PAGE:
As a beat reporter, Chadwick’s background in cricket soon lead him to develop a way to keep statistical records for baseball. By the time Chadwick’s Base Ball Manual was published in 1874, Chadwick’s Box Score and practice of ‘scoring’ the games were being used by several newspapers Chadwick’s system of record keeping (commonly referred to as a box score), has become the standard that American newspapers use today to keep record of games both in an individual and cumulative fashion. Statistical staples, such as batting average, walks and earned run average for pitchers are attributed to him. This system is of chief importance to followers of baseball everywhere. It gives readers a general sense of how each player did in each game, whether as a batter or pitcher, as well as, makes notes of fielding miscues and other information. These scores also allow baseball stats to be accumulated and compared against each another, thereby – allowing baseball enthusiasts to compare one player to others.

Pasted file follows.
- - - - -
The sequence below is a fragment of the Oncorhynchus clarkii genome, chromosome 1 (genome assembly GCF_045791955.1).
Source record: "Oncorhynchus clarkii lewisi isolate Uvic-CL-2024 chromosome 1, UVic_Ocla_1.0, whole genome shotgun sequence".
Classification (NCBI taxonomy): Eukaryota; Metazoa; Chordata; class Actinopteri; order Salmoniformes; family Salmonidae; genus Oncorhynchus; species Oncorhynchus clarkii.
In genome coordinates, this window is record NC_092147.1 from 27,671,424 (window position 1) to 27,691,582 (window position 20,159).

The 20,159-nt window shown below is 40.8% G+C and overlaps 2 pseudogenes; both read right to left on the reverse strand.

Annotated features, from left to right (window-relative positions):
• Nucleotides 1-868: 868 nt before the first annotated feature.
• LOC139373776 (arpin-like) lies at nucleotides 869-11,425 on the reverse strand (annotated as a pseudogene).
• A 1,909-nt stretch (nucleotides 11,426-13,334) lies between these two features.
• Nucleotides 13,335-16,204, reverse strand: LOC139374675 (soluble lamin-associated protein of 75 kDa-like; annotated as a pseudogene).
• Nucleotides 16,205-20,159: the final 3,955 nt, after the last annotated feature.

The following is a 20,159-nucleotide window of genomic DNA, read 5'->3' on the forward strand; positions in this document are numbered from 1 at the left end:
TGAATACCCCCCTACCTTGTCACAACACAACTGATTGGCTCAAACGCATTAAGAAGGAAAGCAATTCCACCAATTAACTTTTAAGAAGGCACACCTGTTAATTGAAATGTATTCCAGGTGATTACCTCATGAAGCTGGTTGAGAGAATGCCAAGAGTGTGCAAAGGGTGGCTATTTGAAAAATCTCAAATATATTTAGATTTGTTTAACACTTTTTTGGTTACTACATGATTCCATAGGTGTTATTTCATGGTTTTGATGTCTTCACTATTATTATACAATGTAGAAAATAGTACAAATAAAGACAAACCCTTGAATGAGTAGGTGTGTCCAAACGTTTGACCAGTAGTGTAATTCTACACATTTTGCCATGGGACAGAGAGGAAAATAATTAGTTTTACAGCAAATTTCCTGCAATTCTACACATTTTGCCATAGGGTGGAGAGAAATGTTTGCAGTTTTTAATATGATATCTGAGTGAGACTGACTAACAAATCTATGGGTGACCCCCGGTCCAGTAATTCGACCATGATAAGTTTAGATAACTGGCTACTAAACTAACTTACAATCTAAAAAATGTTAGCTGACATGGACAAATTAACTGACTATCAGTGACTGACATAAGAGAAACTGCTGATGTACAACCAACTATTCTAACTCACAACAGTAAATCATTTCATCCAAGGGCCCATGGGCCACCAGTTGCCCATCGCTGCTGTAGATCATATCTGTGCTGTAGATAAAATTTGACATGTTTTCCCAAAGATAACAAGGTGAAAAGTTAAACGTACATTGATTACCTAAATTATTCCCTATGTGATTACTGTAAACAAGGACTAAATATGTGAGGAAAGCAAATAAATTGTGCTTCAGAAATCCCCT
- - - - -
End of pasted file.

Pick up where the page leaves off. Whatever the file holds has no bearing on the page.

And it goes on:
Later, Chadwick would also be instrumental in developing rules and bylaws for the new National League in 1876. Chadwick was so instrumental to the spread of Baseball that when the National Baseball Hall of Fame and Museum sought to induct members into their museum, he was part of the inaugural class along with such baseball immortals as Ty Cobb and Babe Ruth. His plaque, hanging in the museum declares Chadwick “Baseball’s preeminent writer for half a century.” Many of the statistics and record keeping Chadwick created as he followed professional teams are still used today. In addition, Chadwick’s methods of keeping score are still used in games from Little League to the Major Leagues, and spectators will often score a game at the ball park.